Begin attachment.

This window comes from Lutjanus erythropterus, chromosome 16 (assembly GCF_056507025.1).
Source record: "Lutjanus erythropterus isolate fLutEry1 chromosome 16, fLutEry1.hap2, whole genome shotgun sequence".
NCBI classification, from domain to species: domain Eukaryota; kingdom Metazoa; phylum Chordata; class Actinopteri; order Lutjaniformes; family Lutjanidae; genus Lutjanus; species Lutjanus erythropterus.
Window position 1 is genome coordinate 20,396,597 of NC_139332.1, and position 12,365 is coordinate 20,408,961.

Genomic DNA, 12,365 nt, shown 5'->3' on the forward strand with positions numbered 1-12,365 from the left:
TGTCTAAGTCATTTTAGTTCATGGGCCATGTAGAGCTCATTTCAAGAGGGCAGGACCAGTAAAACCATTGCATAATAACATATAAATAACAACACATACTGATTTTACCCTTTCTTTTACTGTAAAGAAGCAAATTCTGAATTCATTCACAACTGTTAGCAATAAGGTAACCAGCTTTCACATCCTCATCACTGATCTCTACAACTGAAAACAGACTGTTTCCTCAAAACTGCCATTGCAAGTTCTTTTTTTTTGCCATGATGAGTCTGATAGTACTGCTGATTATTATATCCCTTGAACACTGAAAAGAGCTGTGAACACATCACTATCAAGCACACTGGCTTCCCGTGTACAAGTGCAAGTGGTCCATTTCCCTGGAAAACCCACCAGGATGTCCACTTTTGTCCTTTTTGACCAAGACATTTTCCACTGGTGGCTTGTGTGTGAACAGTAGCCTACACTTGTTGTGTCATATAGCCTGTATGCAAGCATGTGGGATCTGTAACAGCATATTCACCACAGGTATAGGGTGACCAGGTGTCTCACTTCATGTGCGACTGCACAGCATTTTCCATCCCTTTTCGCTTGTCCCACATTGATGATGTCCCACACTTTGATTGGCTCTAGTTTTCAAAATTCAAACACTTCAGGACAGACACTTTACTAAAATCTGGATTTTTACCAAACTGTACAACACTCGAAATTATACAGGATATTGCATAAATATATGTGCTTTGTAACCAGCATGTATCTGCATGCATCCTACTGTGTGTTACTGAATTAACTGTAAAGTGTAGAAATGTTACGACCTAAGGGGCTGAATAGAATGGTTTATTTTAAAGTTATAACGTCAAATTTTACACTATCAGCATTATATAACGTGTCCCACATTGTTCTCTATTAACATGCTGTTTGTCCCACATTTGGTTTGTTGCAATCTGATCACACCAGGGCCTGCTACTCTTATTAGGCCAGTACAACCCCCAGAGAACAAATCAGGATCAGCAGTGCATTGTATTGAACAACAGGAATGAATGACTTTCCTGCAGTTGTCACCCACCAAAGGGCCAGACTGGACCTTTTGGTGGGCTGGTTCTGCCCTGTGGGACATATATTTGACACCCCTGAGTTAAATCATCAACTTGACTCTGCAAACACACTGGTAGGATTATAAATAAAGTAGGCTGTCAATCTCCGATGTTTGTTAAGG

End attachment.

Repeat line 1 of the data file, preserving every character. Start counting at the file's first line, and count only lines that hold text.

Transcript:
This window comes from Lutjanus erythropterus, chromosome 16 (assembly GCF_056507025.1).